MIAMI (AP) – LeBron James got his trophy, and then he and Dwyane Wade made sure the Miami Heat got a win in Game 1.
James scored 32 points and grabbed 15 rebounds in his first game as a three-time MVP, Wade finished with 29 despite struggling from the floor, and the Heat beat the Indiana Pacers 95-86 to open their Eastern Conference semifinal series on Sunday.
Chris Bosh scored 13 points for Miami, but left late in the first half with a lower abdominal injury and did not return. The Heat outscored Indiana 25-16 in the fourth, with Wade and James combining for 22 of those points.
David West and Roy Hibbert each scored 17 points and combined for 23 rebounds for the Pacers, who got 10 points each from Darren Collison and George Hill.
Game 2 is Tuesday in Miami.
The Heat never led by more than two until 9:20 remained in the game, when a layup by James gave Miami a 76-72 edge. Wade added another basket about 30 seconds later, and the margin eventually reached eight when James made two free throws with 7:52 left.
Back came Indiana, which got within 86-85 on a 3-pointer by Hill with 4:51 left after Miami went cold again. But one big flurry – capped by a dunk from James in transition and Wade coming from behind to block a shot by Paul George at the rim about a half-minute later – gave the Heat some breathing room.
Wade and James scored 20 straight Miami points in the fourth, a string ended by a free throw from Joel Anthony with 1:05 left. After Hibbert missed a jumper on the next Indiana possession, James connected with 31.8 seconds left for a 95-86 Miami lead, and it was soon over.
Wade shot only 8 for 23 from the field, and the Heat missed all six of their attempts from 3-point range – a first in team playoff history. But the Heat held a 45-38 rebounding edge, and allowed Indiana to make only 11 of 31 shots after halftime.
Danny Granger shot 1 for 10 for Indiana, scoring only seven points.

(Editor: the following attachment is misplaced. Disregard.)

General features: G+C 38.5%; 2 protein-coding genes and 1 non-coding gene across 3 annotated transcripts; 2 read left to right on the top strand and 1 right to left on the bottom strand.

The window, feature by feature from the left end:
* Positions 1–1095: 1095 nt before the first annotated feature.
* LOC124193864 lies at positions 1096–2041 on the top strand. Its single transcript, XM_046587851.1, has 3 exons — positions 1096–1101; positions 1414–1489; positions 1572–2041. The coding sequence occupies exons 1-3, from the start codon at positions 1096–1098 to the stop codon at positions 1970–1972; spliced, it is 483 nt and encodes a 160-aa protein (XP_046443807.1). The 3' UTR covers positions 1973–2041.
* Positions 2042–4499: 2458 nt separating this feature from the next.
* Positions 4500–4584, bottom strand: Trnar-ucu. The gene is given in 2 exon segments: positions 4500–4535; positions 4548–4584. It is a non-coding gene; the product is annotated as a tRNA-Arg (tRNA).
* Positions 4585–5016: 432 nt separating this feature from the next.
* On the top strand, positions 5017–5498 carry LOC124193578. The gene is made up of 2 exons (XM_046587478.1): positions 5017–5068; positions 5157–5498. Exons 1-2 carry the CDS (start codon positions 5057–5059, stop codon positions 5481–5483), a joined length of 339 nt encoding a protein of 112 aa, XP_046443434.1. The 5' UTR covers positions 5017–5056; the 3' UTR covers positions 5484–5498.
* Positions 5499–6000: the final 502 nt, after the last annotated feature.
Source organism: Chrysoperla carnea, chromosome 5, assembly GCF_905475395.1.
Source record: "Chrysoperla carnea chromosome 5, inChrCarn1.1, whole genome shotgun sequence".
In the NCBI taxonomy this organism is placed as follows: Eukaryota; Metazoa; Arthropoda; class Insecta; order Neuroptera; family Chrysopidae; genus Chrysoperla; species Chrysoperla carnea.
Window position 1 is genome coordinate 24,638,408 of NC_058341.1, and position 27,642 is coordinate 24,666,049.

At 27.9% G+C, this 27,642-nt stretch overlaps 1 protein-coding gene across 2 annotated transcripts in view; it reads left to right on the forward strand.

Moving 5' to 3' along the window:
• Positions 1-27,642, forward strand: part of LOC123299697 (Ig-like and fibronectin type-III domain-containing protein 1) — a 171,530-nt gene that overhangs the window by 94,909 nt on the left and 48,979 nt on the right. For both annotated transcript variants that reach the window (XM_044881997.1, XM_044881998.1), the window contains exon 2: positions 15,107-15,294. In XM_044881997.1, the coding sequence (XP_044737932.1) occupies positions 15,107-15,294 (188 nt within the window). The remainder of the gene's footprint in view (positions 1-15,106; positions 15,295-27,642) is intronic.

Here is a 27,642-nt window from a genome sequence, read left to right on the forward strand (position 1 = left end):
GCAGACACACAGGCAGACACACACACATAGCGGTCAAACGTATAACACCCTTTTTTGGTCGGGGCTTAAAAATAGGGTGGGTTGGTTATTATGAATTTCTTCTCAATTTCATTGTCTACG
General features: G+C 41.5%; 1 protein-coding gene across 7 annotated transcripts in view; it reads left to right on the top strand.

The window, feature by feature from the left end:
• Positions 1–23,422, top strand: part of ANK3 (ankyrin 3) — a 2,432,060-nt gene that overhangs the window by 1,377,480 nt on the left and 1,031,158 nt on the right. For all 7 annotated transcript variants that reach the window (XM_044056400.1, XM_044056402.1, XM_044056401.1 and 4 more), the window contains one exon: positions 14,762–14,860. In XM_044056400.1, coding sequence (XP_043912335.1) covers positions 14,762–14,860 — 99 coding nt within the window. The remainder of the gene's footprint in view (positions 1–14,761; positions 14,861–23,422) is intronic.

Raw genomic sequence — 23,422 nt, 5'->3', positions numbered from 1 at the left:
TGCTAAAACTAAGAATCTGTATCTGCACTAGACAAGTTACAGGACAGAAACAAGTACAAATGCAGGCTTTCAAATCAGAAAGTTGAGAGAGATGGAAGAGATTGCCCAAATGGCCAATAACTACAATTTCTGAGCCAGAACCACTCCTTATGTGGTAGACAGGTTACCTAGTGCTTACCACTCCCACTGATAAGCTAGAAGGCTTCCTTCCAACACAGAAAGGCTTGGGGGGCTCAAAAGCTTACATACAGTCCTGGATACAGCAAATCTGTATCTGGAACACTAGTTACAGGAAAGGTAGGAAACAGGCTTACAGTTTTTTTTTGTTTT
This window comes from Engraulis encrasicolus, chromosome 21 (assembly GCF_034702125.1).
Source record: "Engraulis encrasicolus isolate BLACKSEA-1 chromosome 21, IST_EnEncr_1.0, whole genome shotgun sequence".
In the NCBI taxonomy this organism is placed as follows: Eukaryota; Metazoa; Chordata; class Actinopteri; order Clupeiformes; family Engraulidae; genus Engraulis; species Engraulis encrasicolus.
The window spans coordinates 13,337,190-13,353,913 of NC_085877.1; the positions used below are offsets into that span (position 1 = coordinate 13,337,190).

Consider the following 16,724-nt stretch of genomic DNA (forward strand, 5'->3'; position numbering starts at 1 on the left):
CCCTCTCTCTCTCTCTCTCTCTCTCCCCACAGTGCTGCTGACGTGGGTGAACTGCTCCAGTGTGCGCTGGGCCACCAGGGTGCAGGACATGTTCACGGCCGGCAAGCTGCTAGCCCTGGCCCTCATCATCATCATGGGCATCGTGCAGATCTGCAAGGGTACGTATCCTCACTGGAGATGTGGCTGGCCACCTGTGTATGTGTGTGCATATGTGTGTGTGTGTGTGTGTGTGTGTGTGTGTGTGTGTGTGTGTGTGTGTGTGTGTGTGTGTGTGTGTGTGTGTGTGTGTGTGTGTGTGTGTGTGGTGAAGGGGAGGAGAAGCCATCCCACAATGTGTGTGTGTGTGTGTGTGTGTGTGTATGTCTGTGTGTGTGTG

Commissioner David Stern was on hand to present James with his MVP trophy in a pregame ceremony that was capped by the Heat star telling fans how “electricity” was going to be important throughout the playoffs.
One team came out electrified – and it wasn’t Miami.
The Pacers trailed for only 56 seconds in the first half, never down by more than a basket. Indiana opened the game with an 11-4 run, held Miami to 37 percent shooting in the first two quarters, and rode the strength of a 19-6 edge in bench scoring to take a 48-42 lead going into halftime – surviving some foul trouble as well.
Of the 10 players Indiana coach Frank Vogel used in the first half, seven had at least two fouls, and Hill had three.
But by then, Miami had a bigger problem to address.
The Heat announced during halftime that Bosh would not return because of a lower abdominal injury. Bosh shot 6-for-11 in the first half, the last three of his points coming with 1:06 remaining after a dunk while getting fouled by Hibbert. Bosh remained down for a few moments, then got up slowly and made his free throw.
While going back down to the defensive end, Bosh started limping and grabbing at his midsection. He eventually fell to his knees in pain, and was replaced by Ronny Turiaf with 43.6 seconds left. Bosh was grimacing as he headed to the Heat locker room for evaluation, as his wife covered an anguished look on her face while watching from courtside.
Even with Bosh out, things started going Miami’s way in the third quarter. The Heat held the Pacers to 31 percent shooting in the period, and Anthony’s dunk off an assist from Wade tied the game heading to the fourth at 70-all. And the foul trouble compounded for Indiana early in the third, when Hill ran over Mario Chalmers with 8:26 left.
Hill was trying to get to the Pacers’ bench area to call timeout. Chalmers got in front of him near midcourt, held his ground and referee Scott Foster called Hill for the charge – his fifth foul, as Vogel argued otherwise. Vogel was fined $15,000 by the NBA on Saturday for comments he made last week about how he believes the Heat flop too much in efforts to get calls from referees.
“He was just manipulating the refereeing or trying to,” Stern said in a televised interview during the game. “I would have fined him much more than our office did. But I tell you what, I think it’s a legitimate concern. Some years ago, I told the competition committee that we were going to start fining people for flopping and then suspending. … It’s not a legitimate play in my judgment.”
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